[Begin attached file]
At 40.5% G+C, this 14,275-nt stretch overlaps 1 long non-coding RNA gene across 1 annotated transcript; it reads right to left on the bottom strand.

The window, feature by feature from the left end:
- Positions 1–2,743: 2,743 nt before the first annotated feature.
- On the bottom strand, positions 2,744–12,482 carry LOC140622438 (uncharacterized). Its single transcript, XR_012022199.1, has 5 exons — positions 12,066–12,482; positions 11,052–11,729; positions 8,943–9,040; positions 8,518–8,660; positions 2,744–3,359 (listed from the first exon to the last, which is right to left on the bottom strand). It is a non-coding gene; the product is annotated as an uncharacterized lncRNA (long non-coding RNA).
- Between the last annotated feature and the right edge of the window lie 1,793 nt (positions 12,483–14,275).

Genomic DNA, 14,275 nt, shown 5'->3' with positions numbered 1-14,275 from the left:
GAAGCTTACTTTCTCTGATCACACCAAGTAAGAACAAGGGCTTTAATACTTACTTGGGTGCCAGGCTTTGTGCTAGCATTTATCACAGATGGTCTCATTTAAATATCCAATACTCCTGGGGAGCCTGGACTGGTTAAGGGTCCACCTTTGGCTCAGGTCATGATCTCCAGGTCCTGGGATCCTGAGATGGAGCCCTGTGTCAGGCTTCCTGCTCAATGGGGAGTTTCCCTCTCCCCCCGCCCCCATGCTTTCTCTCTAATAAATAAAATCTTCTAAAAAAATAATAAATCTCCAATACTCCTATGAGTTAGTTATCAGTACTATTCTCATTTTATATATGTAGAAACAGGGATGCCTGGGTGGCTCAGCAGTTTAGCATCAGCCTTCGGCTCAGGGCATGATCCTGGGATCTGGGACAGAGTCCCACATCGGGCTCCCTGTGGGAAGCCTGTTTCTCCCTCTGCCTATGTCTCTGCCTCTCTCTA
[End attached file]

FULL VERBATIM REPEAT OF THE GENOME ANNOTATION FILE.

At 40.5% G+C, this 14,275-nt stretch overlaps 1 long non-coding RNA gene across 1 annotated transcript; it reads right to left on the bottom strand.

The window, feature by feature from the left end:
- Positions 1–2,743: 2,743 nt before the first annotated feature.
- On the bottom strand, positions 2,744–12,482 carry LOC140622438 (uncharacterized). Its single transcript, XR_012022199.1, has 5 exons — positions 12,066–12,482; positions 11,052–11,729; positions 8,943–9,040; positions 8,518–8,660; positions 2,744–3,359 (listed from the first exon to the last, which is right to left on the bottom strand). It is a non-coding gene; the product is annotated as an uncharacterized lncRNA (long non-coding RNA).
- Between the last annotated feature and the right edge of the window lie 1,793 nt (positions 12,483–14,275).

Genomic DNA, 14,275 nt, shown 5'->3' with positions numbered 1-14,275 from the left:
GAAGCTTACTTTCTCTGATCACACCAAGTAAGAACAAGGGCTTTAATACTTACTTGGGTGCCAGGCTTTGTGCTAGCATTTATCACAGATGGTCTCATTTAAATATCCAATACTCCTGGGGAGCCTGGACTGGTTAAGGGTCCACCTTTGGCTCAGGTCATGATCTCCAGGTCCTGGGATCCTGAGATGGAGCCCTGTGTCAGGCTTCCTGCTCAATGGGGAGTTTCCCTCTCCCCCCGCCCCCATGCTTTCTCTCTAATAAATAAAATCTTCTAAAAAAATAATAAATCTCCAATACTCCTATGAGTTAGTTATCAGTACTATTCTCATTTTATATATGTAGAAACAGGGATGCCTGGGTGGCTCAGCAGTTTAGCATCAGCCTTCGGCTCAGGGCATGATCCTGGGATCTGGGACAGAGTCCCACATCGGGCTCCCTGTGGGAAGCCTGTTTCTCCCTCTGCCTATGTCTCTGCCTCTCTCTA